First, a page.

CHAD SSI 210

Do you use your snap in carpet?

43 posts in this topic

I like the feel of just the fiberglass without the carpet. It is easier to keep clean and less worry of spills messing it up.

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We're no longer using our snap in carpet. Personally, the Fiberglas feels good and yes, much easier to clean. Wife wants a full install of Sea Dek before next season.

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We do not use the carpet in our cockpit, but only on a few occasions.

Cons: it is difficult to dry it and to keep it in shipshape.

Pros: it muffles the engine noise and makes a boat quieter.

We still use the carpet in our cabin.

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We do use our snap 'out' carpet. We pull it up and store it if rain is coming (another reason to get a boat with plenty of storage). We keep a large duffel on board for the purpose. We like the finished feel the carpeting gives. The bare fibergalss feels stark and utilitarian to me.

One trick: with the main cockpit piece, we fold under a section nearest the stern/rear bench. Gives swimmers a place to drip near the drain without getting the carpet wet. We've considered having this section cut and re-bound.

Would opt again for the snap out carpet if buying new.

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We use the snap in carpet in both the cockpit and cabin... Although I'm researching options to change out the cabin carpet for seadek, plasteak or the like.

I just replaced the cockpit carpet last year and now it's time to do something with the cabin.....

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My 73 year old wife would divorce me if the carpet jumped ship.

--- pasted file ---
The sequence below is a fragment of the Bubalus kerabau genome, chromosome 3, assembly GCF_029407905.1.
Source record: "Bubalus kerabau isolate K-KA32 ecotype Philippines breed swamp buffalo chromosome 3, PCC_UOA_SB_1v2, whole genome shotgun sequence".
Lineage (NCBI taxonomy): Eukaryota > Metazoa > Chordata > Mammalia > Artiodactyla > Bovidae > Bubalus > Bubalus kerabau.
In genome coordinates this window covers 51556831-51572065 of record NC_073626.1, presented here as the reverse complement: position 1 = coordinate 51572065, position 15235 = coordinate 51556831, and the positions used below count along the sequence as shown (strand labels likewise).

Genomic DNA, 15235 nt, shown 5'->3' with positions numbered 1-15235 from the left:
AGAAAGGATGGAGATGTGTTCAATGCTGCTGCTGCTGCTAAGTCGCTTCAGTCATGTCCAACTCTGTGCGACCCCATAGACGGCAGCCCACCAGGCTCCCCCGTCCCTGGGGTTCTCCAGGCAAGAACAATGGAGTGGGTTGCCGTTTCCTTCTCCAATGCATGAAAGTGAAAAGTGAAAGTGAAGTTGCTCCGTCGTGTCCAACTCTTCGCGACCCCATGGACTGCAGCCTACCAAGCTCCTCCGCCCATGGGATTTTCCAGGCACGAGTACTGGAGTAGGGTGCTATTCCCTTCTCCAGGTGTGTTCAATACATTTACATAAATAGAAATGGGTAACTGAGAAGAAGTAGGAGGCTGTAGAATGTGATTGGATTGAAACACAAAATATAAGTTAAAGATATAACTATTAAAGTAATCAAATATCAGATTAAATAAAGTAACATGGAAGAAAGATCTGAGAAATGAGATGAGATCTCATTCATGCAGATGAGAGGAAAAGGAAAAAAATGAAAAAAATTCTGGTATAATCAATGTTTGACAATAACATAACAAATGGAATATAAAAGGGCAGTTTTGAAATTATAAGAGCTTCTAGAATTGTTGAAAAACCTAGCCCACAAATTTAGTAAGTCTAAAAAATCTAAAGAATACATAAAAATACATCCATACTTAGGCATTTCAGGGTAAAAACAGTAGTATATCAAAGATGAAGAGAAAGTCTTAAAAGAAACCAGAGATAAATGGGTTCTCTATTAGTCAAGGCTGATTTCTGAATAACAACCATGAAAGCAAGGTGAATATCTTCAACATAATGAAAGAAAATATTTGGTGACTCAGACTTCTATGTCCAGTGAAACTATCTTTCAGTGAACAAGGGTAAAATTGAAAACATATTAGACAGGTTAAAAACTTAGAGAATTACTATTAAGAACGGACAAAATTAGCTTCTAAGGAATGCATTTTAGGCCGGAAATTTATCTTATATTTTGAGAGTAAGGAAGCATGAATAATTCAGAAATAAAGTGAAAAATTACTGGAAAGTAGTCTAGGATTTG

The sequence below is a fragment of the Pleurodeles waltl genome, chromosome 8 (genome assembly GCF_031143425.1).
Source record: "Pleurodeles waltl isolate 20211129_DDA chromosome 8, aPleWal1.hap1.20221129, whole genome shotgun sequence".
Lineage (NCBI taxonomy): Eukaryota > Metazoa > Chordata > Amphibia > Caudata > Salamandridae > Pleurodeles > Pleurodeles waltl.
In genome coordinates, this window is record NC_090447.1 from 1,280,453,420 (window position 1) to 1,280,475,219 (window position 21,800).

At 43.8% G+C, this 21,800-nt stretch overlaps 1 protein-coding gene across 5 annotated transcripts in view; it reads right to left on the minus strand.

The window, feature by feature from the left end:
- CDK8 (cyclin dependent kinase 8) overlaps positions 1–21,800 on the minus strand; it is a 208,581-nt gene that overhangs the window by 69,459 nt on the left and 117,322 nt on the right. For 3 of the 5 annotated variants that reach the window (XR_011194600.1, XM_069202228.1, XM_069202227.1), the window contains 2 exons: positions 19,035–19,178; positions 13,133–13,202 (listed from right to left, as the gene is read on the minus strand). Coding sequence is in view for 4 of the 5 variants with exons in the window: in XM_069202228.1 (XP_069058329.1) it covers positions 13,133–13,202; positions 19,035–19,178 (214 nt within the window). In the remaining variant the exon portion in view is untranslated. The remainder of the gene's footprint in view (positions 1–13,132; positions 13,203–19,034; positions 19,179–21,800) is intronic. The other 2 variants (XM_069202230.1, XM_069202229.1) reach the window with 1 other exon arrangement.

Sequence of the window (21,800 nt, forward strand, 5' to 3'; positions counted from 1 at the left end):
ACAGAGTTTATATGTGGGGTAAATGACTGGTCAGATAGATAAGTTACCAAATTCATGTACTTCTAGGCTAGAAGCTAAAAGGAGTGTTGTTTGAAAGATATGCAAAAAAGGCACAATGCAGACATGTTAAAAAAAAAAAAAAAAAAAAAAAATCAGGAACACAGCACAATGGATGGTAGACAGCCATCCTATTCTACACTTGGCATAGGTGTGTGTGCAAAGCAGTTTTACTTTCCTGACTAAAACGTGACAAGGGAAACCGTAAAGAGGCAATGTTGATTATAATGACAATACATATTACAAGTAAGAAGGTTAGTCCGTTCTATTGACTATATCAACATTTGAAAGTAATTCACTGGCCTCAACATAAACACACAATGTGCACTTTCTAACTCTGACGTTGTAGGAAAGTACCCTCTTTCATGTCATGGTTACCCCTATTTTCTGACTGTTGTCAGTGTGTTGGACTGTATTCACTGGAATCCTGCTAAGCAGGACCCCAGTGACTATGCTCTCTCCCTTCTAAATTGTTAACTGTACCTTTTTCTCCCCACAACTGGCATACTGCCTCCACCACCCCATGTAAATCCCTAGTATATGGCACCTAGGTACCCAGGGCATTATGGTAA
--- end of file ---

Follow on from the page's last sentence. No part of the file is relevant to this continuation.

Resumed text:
I wash it every few years. Very low foot traffic & no molds or mildews. Light tan color looks still new.

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Had to install new snap-in carpet on our boat this summer (used current Chaparral berber style carpet, which does a better job of masking water and grime stains than the previous one-colour stock beige carpet) and do prefer the feel of dry carpet under my feet, but if and when I have to do it again, I will opt for either Beach Weave carpet, or custom SeaDek.

Beach Weave is quite expensive vs. even Chaparral's heavy grade standand berber carpet, but simply handles being wet so much better than the standard carpet. Beach Weave can only be gently rolled, though, NEVER folded to prevent the backing from getting cracks.

SeaDek is really nice on the feet; installing on a swim platform is one thing, but getting it to fit properly and then stick it down on the cockpit and bow floor is another.

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I convinced a lot of our boat owners to buy ....poolside carpeting.......The best for wet & U V resistance that we all have found. Dries fast & no odors..

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We replaced the berber carpeting with a synthetic basket weave carpeting. The newer boats have this option instead of carpet and it really does dress up the cockpit.

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Yes, we use our snap-in. All the time. Shampoo it once at the beginning of the season unless the doggy has an accident. When this wears out, I might try to replace it with the sisal grass flooring that Cobalt has as an option for their boats. Comfortable to the feet, doesn't hold water.

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aka Beach Weave - optional on SSx and Signature - wish it was optional throughout all the lines.

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We used ours for about 75% of the season then went to bare floor. A lot of dirt, food crums, sand, etc gets caught underneath making it a little more time consuming to clean. Love washing down the fiberglass and going on my way!